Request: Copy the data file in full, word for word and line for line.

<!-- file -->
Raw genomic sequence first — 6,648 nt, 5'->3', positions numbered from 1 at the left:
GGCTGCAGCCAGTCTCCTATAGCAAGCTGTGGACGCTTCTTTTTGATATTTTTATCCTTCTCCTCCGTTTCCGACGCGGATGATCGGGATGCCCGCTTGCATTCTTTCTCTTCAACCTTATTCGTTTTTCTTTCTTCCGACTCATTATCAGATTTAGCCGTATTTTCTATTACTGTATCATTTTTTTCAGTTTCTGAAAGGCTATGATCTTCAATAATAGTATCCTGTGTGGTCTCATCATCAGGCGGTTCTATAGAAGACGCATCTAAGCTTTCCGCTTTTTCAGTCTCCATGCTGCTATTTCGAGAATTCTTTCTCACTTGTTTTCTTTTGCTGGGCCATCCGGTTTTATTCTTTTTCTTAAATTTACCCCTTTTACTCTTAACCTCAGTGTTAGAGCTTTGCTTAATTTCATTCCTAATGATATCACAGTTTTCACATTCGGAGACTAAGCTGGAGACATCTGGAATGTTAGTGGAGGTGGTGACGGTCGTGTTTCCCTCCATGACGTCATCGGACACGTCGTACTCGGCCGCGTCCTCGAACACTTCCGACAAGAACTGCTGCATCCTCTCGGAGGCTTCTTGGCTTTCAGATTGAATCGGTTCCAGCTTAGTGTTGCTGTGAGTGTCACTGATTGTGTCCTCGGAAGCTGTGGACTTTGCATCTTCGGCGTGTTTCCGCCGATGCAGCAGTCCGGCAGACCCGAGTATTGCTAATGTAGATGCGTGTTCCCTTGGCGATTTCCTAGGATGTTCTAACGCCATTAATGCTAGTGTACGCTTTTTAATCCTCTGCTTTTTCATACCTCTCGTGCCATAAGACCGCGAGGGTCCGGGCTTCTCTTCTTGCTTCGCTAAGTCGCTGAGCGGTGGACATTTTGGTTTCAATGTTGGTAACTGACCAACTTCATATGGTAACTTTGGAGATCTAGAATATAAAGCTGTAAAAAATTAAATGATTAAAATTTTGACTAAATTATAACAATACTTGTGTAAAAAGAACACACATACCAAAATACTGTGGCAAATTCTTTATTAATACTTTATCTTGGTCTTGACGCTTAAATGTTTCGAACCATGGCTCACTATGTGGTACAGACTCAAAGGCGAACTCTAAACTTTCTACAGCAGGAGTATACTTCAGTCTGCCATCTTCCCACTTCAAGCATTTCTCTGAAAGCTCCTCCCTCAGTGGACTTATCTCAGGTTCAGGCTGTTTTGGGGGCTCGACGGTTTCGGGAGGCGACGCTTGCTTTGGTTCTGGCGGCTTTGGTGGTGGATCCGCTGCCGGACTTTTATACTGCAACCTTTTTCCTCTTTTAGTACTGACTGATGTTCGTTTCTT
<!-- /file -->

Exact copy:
Raw genomic sequence first — 6,648 nt, 5'->3', positions numbered from 1 at the left:
GGCTGCAGCCAGTCTCCTATAGCAAGCTGTGGACGCTTCTTTTTGATATTTTTATCCTTCTCCTCCGTTTCCGACGCGGATGATCGGGATGCCCGCTTGCATTCTTTCTCTTCAACCTTATTCGTTTTTCTTTCTTCCGACTCATTATCAGATTTAGCCGTATTTTCTATTACTGTATCATTTTTTTCAGTTTCTGAAAGGCTATGATCTTCAATAATAGTATCCTGTGTGGTCTCATCATCAGGCGGTTCTATAGAAGACGCATCTAAGCTTTCCGCTTTTTCAGTCTCCATGCTGCTATTTCGAGAATTCTTTCTCACTTGTTTTCTTTTGCTGGGCCATCCGGTTTTATTCTTTTTCTTAAATTTACCCCTTTTACTCTTAACCTCAGTGTTAGAGCTTTGCTTAATTTCATTCCTAATGATATCACAGTTTTCACATTCGGAGACTAAGCTGGAGACATCTGGAATGTTAGTGGAGGTGGTGACGGTCGTGTTTCCCTCCATGACGTCATCGGACACGTCGTACTCGGCCGCGTCCTCGAACACTTCCGACAAGAACTGCTGCATCCTCTCGGAGGCTTCTTGGCTTTCAGATTGAATCGGTTCCAGCTTAGTGTTGCTGTGAGTGTCACTGATTGTGTCCTCGGAAGCTGTGGACTTTGCATCTTCGGCGTGTTTCCGCCGATGCAGCAGTCCGGCAGACCCGAGTATTGCTAATGTAGATGCGTGTTCCCTTGGCGATTTCCTAGGATGTTCTAACGCCATTAATGCTAGTGTACGCTTTTTAATCCTCTGCTTTTTCATACCTCTCGTGCCATAAGACCGCGAGGGTCCGGGCTTCTCTTCTTGCTTCGCTAAGTCGCTGAGCGGTGGACATTTTGGTTTCAATGTTGGTAACTGACCAACTTCATATGGTAACTTTGGAGATCTAGAATATAAAGCTGTAAAAAATTAAATGATTAAAATTTTGACTAAATTATAACAATACTTGTGTAAAAAGAACACACATACCAAAATACTGTGGCAAATTCTTTATTAATACTTTATCTTGGTCTTGACGCTTAAATGTTTCGAACCATGGCTCACTATGTGGTACAGACTCAAAGGCGAACTCTAAACTTTCTACAGCAGGAGTATACTTCAGTCTGCCATCTTCCCACTTCAAGCATTTCTCTGAAAGCTCCTCCCTCAGTGGACTTATCTCAGGTTCAGGCTGTTTTGGGGGCTCGACGGTTTCGGGAGGCGACGCTTGCTTTGGTTCTGGCGGCTTTGGTGGTGGATCCGCTGCCGGACTTTTATACTGCAACCTTTTTCCTCTTTTAGTACTGACTGATGTTCGTTTCTT